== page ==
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Immigration TB Medical Surveillance

Are you new to Canada and living in BC? Have IRCC told you to complete immigration TB medical surveillance? We can help.

Questions & Answers

You probably have a lot of questions about immigration TB medical surveillance. The information below will help you to understand the immigration TB medical surveillance process and Immigration, Refugees and Citizenship Canada (IRCC) requirements.

TB clinics & COVID-19

We are committed to providing appropriate, timely and safe care to British Columbians. In response to COVID-19, we will continue to see the highest priority TB patients:

  • Virtual Care visits: For many people, your appointments will now be over the phone and not in-person. Our intention is to, as much as possible, limit in-person clinic appointments. 
  • Rescheduled visits: For other people, your appointments may be cancelled or postponed.

Thank you for your patience and understanding. For more information read our TB and COVID-19 handout or go to our TB and COVID-19 section.

The Canadian Immigrant and Refugee Protection Act mandate includes TB screening in migrants coming to Canada to ensure all newcomers are free of infectious TB disease. The process starts with an Immigration Medical Exam (IME) and, depending on the results, may include TB medical surveillance. 

TB medical surveillance is a health check-up to protect you, your family and the general public against the spread of infectious TB disease. Immigration, Refugees and Citizenship Canada (IRCC) requires you to complete TB medical surveillance within Canada.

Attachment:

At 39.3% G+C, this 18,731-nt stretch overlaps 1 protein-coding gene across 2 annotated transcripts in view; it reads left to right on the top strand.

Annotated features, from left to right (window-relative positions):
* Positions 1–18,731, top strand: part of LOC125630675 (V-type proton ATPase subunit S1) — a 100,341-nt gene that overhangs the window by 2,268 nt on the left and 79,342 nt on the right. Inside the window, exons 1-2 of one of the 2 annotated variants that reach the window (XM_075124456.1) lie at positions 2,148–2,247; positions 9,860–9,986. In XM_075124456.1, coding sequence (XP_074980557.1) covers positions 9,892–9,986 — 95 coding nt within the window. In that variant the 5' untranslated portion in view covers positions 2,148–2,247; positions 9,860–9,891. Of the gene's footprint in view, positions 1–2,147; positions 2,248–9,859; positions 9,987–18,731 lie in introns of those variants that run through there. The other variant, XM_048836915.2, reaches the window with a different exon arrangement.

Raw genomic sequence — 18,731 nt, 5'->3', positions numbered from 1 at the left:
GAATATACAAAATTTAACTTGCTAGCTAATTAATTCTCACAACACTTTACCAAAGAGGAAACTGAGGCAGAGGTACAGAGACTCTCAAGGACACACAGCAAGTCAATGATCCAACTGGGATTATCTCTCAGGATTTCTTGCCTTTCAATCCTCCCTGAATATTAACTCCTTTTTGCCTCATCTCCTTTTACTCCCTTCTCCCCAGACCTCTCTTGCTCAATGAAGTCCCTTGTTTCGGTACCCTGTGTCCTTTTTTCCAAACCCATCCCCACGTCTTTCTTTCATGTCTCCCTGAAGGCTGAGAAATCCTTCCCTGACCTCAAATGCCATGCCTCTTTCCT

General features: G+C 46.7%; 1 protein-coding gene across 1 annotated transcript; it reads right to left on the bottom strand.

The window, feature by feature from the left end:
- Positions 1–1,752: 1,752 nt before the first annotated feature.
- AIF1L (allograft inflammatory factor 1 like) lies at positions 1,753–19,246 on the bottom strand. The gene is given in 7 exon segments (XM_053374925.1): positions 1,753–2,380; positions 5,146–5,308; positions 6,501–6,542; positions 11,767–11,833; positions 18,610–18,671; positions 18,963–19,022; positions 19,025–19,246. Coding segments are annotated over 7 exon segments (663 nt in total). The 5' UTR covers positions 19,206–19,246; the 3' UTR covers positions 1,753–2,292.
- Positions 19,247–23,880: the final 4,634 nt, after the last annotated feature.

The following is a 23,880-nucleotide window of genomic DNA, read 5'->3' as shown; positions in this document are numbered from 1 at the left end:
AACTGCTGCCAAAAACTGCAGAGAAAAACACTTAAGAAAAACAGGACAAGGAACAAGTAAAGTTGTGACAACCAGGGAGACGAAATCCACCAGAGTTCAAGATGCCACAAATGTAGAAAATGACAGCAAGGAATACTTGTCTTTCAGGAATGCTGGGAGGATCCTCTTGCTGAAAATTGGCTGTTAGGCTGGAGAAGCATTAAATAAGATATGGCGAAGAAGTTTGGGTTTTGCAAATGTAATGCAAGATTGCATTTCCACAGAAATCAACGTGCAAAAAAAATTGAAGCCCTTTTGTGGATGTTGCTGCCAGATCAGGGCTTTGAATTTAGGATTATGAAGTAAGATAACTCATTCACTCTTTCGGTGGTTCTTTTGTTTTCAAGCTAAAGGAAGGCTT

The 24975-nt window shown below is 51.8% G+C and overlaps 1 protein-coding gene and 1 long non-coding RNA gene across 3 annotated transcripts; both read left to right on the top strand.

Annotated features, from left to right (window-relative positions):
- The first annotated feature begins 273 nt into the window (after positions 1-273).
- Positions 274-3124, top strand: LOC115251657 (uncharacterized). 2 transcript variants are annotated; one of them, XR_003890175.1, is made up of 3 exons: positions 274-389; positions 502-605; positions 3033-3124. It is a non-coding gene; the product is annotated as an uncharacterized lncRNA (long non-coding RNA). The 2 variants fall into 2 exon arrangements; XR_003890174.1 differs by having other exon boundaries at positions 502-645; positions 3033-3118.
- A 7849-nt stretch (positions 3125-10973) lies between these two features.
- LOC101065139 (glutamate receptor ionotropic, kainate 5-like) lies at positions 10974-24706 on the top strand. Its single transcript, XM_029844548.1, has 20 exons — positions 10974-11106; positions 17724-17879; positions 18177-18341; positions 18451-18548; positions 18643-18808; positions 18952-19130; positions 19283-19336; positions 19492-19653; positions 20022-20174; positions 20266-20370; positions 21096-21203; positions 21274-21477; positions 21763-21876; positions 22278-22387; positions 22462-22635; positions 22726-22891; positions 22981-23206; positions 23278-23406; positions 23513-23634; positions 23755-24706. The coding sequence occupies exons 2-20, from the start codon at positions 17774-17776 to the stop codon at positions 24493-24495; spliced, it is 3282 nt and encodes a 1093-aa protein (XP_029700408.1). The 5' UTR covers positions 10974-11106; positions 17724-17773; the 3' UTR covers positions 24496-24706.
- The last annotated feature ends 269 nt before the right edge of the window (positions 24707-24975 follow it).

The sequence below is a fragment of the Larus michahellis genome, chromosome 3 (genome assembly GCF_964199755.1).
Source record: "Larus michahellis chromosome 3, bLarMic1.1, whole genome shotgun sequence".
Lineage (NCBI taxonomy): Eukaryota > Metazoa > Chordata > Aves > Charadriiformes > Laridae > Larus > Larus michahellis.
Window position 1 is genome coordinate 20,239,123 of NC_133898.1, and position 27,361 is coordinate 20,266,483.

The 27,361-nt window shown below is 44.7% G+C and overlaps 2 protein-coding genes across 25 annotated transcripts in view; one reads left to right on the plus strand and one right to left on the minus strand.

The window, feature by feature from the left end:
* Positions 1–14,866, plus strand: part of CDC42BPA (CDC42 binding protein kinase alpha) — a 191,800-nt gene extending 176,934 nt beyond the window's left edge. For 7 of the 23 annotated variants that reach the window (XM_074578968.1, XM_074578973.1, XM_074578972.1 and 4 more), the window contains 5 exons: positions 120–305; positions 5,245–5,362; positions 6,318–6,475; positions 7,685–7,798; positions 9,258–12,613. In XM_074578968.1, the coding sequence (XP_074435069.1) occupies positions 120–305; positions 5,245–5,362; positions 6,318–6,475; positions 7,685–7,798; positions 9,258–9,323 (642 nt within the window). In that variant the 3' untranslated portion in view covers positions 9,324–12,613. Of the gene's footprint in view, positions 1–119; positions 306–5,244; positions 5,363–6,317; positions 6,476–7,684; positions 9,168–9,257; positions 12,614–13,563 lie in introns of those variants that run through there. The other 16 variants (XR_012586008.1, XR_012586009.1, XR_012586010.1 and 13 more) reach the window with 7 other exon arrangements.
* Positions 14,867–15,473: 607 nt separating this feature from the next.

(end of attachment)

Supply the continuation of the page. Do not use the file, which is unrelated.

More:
‎Find out if you need an Immigration Medical Exam (IME) from Immigration, Refugees, and Citizenship Canada.

Find a doctor in your country, territory or region for your Immigration Medical Exam (IME). Only Panel Physicians approved by IRCC can do this exam. If you have questions about your IME, contact Immigration, Refugees, and Citizenship Canada directly. 


When you applied to come to Canada to live, work, or visit for six months or more, you had an IME. Your IME showed that you have inactive TB. Inactive TB means that you either may have latent TB infection (a sleeping TB germ) or had active TB disease in the past. Therefore, a TB check-up is required to protect you, your family and the general public. This TB check-up is called Immigration TB medical surveillance.


You will receive a Medical Surveillance Undertaking form (IMM 0535B) and a Medical Surveillance Handout: Inactive TB or other Complex Non-Infectious TB from the visa/immigration officer prior to your departure for Canada or from the port-of-entry officer upon arrival to Canada. 

This form tells you when to follow up (either within 30 days or if urgent follow-up is needed, within 7 days) and how to report to public health for TB medical surveillance.


If you change your address, phone number or leave Canada before TB medical surveillance is complete, you must provide your updated contact information to us and to IRCC.

  • Contact Provincial TB Services at the Vancouver clinic at 604-707-2692 or in New Westminster clinic at 604-707-2698.
  • Contact IRCC Call Centre at 1-888-242-2100 (toll-free) or by access IRCC's online change my address services.

The Medical Surveillance Handout: Inactive TB or other Complex Non-Infectious TB that you received tells you when to follow up (either within 30 days or if urgent follow-up is needed, within 7 days).

  • If you live in the greater Vancouver area (lower mainland) you are in the Vancouver Coastal Health and Fraser Health areas. Contact Provincial TB Services at the Vancouver clinic at 604-707-2692 or in New Westminster clinic at 604-707-2698.

  • If you live anywhere else in BC, contact public health in your area. Find your local health unit with the ImmunizeBC finder.

Wait to be contacted about your first TB check-up.